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Do clang and gcc have an option to suppress warnings about sending an undefined message to an object? If so, what are the flags?

With clang 3.1:

test.mm:51:14: warning: instance method '-dfs_path:' not found (return type defaults to 'id')
            ([pathfinder dfs_path: graph, @[ NUM(start) ], NUM(goal), NUM(max_steps)])
            ~^~~~~~~~~~~~~~~~~~~~~~~~~~~~~~~~~~~~~~~~~~~~~~~~~~~~~~~~~~~~~~~~~~~~~~~~~

With gcc 4.2.1:

test.mm: In function ‘void test_path(objc_object*, objc_object*, int, int, int, BOOL)’:
test.mm:84: warning: no ‘-dfs_path:’ method found
test.mm:84: warning: (Messages without a matching method signature
test.mm:84: warning: will be assumed to return ‘id’ and accept
test.mm:84: warning: ‘...’ as arguments.)
test.mm:84: warning: no ‘-dfs_path:’ method found

Basically, the methods in question are generated in MacRuby, and thus the Objective C compiler doesn't know about them at compile time.

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What is the exact warning that you're getting? –  Ken Thomases May 6 '12 at 5:59
    
@KenThomases: I've edited the question to clarify. –  echristopherson May 6 '12 at 15:45

1 Answer 1

up vote 2 down vote accepted

Most of my warnings from clang in Xcode come out with the information about addressing that particular warning in the warning message itself. If you are manually running clang (or otherwise aren't seeing these), there's an option to clang that turns this behavior on:

-f[no-]diagnostics-show-option

If you use -fdiagnostics-show-option as a compiler option, then you should see an option listed in the warning, such as:

foo.m:73:1: warning: category is implementing a method which will also be implemented by its
            primary class [-Wobjc-protocol-method-implementation]

This indicates that the -Wobjc-protocol-method-implementation option is causing the error, and that adding -Wno-objc-protocol-method-implementation will generally disable it.

With that said, I would recommend against turning off the warning for undefined methods, the method definition will affect how the compiler handles return values and that can head off a lot of headaches for you later.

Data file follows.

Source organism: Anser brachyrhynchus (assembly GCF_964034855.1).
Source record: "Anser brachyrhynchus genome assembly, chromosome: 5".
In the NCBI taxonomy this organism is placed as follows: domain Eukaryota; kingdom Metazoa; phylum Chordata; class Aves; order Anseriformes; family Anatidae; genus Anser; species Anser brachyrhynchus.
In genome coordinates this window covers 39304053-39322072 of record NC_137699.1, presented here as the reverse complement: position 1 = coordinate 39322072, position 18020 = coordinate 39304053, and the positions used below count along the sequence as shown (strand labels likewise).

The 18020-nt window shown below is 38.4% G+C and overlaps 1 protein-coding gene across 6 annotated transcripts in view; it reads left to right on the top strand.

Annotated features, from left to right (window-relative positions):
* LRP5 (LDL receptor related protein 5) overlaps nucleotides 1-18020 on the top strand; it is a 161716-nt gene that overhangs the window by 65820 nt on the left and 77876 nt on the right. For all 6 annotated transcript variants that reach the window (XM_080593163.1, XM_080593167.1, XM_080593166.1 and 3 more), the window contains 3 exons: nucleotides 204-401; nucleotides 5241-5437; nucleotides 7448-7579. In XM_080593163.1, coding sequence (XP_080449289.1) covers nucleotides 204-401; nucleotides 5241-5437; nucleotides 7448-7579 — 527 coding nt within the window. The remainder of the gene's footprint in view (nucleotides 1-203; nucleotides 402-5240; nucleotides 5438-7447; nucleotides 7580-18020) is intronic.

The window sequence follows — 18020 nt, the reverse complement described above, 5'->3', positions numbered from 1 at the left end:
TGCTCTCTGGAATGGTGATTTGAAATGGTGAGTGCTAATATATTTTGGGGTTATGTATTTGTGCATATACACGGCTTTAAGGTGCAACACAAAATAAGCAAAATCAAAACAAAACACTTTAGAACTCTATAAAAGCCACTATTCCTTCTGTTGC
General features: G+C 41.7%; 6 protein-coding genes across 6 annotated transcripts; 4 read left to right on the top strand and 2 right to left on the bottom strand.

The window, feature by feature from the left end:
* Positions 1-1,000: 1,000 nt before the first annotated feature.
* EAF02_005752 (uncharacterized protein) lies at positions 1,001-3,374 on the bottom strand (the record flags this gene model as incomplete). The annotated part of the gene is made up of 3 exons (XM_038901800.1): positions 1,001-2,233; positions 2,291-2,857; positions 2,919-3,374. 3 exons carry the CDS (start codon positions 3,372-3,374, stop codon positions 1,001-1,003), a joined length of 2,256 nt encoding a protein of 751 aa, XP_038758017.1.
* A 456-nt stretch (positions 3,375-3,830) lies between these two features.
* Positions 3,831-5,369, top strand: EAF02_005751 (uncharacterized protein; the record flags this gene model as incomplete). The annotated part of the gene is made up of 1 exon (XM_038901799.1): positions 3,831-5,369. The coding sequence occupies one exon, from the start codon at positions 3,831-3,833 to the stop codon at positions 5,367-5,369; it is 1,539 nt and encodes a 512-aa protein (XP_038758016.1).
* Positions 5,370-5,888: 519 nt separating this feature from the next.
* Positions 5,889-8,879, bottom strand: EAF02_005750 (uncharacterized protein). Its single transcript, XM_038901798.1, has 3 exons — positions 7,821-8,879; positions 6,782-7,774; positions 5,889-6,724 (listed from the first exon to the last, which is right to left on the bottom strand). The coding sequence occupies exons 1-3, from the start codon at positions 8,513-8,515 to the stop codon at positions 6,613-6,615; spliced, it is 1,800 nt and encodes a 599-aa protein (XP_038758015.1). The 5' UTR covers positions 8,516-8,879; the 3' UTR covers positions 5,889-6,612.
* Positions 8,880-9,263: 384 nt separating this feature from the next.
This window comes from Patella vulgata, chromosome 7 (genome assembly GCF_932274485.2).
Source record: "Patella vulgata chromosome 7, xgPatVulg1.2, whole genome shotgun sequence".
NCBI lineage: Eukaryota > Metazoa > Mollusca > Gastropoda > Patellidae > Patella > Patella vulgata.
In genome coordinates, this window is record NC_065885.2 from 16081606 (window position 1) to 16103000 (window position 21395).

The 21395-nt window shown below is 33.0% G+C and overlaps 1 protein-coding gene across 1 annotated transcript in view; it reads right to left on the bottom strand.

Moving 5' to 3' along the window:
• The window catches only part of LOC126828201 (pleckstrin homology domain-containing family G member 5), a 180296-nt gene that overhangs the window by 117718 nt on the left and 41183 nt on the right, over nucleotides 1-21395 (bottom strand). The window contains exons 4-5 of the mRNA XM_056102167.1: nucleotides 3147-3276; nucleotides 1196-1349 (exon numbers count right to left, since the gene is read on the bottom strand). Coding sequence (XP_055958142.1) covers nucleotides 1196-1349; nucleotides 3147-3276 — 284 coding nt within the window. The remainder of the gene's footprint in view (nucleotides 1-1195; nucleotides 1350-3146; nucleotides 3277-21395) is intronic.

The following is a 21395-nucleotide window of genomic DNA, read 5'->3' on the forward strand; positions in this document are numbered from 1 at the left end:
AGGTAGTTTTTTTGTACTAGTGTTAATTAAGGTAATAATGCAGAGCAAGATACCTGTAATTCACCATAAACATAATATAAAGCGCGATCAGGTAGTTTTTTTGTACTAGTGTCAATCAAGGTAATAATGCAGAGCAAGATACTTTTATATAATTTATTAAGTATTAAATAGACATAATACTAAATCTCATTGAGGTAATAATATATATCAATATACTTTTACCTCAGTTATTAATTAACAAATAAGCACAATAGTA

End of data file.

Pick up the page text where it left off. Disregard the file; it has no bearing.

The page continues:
If you don't have an appropriate include file, you can always declare a local definition for the method by using a category. Not the cleanest way (which would be including the declarations), but sometimes necessary.

@interface class_you_are_having_issues_with ()
- (id)dfs_path: (id)unknownarg, ...
@end

As an aside, I'm assuming that's a variadic method, since that's about the only time that you use comma-separated args in Objective-C.

Hopefully this will point you in the right direction on both fronts.

share|improve this answer
    
Thanks for the answer, but using -fdiagnostics-show-option didn't give me any more pointers for suppressing the warning. I guess I'm just trying to make Obj-C do something it's not designed to -- after playing with static and dynamic languages, I wanted to see what it's like to use Obj-C as a dynamic language (for present purposes this means declaring objects as id and being free to call methods that are defined dynamically). It's just an intellectual exercise. –  echristopherson May 6 '12 at 19:59
    
I guess by now I can consider this "answered" even though the answer wasn't what I was hoping for. –  echristopherson May 20 '12 at 3:05

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